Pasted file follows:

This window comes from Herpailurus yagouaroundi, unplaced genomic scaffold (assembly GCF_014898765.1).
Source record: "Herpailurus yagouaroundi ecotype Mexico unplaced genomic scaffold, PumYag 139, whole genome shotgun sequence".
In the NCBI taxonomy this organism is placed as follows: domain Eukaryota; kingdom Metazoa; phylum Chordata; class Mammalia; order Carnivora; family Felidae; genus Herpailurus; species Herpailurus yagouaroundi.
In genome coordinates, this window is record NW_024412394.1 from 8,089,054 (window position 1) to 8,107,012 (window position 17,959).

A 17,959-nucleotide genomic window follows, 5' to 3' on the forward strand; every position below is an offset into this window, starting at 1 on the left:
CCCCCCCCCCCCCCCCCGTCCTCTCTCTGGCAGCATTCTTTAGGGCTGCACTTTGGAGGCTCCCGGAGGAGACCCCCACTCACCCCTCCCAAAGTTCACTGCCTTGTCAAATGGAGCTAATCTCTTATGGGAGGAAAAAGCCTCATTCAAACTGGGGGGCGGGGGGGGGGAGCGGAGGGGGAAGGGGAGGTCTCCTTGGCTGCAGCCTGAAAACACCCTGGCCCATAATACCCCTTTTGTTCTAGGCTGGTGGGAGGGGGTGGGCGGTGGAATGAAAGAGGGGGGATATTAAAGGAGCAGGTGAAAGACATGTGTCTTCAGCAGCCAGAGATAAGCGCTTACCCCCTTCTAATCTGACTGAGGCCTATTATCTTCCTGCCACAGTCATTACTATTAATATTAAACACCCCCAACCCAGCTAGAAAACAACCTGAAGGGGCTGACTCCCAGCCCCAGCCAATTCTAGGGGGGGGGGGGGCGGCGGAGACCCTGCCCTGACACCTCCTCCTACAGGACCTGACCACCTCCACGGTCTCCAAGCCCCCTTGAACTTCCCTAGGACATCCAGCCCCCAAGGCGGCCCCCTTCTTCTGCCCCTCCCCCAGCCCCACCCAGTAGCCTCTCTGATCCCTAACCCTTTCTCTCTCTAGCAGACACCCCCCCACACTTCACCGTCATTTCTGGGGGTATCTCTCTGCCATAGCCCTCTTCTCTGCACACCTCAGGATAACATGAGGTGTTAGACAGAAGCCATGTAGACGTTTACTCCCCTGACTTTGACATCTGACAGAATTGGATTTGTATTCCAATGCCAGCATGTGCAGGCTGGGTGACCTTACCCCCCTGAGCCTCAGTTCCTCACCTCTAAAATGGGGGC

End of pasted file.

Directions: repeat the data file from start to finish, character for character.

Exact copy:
This window comes from Herpailurus yagouaroundi, unplaced genomic scaffold (assembly GCF_014898765.1).
Source record: "Herpailurus yagouaroundi ecotype Mexico unplaced genomic scaffold, PumYag 139, whole genome shotgun sequence".
In the NCBI taxonomy this organism is placed as follows: domain Eukaryota; kingdom Metazoa; phylum Chordata; class Mammalia; order Carnivora; family Felidae; genus Herpailurus; species Herpailurus yagouaroundi.
In genome coordinates, this window is record NW_024412394.1 from 8,089,054 (window position 1) to 8,107,012 (window position 17,959).

A 17,959-nucleotide genomic window follows, 5' to 3' on the forward strand; every position below is an offset into this window, starting at 1 on the left:
CCCCCCCCCCCCCCCCCGTCCTCTCTCTGGCAGCATTCTTTAGGGCTGCACTTTGGAGGCTCCCGGAGGAGACCCCCACTCACCCCTCCCAAAGTTCACTGCCTTGTCAAATGGAGCTAATCTCTTATGGGAGGAAAAAGCCTCATTCAAACTGGGGGGCGGGGGGGGGGAGCGGAGGGGGAAGGGGAGGTCTCCTTGGCTGCAGCCTGAAAACACCCTGGCCCATAATACCCCTTTTGTTCTAGGCTGGTGGGAGGGGGTGGGCGGTGGAATGAAAGAGGGGGGATATTAAAGGAGCAGGTGAAAGACATGTGTCTTCAGCAGCCAGAGATAAGCGCTTACCCCCTTCTAATCTGACTGAGGCCTATTATCTTCCTGCCACAGTCATTACTATTAATATTAAACACCCCCAACCCAGCTAGAAAACAACCTGAAGGGGCTGACTCCCAGCCCCAGCCAATTCTAGGGGGGGGGGGGGCGGCGGAGACCCTGCCCTGACACCTCCTCCTACAGGACCTGACCACCTCCACGGTCTCCAAGCCCCCTTGAACTTCCCTAGGACATCCAGCCCCCAAGGCGGCCCCCTTCTTCTGCCCCTCCCCCAGCCCCACCCAGTAGCCTCTCTGATCCCTAACCCTTTCTCTCTCTAGCAGACACCCCCCCACACTTCACCGTCATTTCTGGGGGTATCTCTCTGCCATAGCCCTCTTCTCTGCACACCTCAGGATAACATGAGGTGTTAGACAGAAGCCATGTAGACGTTTACTCCCCTGACTTTGACATCTGACAGAATTGGATTTGTATTCCAATGCCAGCATGTGCAGGCTGGGTGACCTTACCCCCCTGAGCCTCAGTTCCTCACCTCTAAAATGGGGGC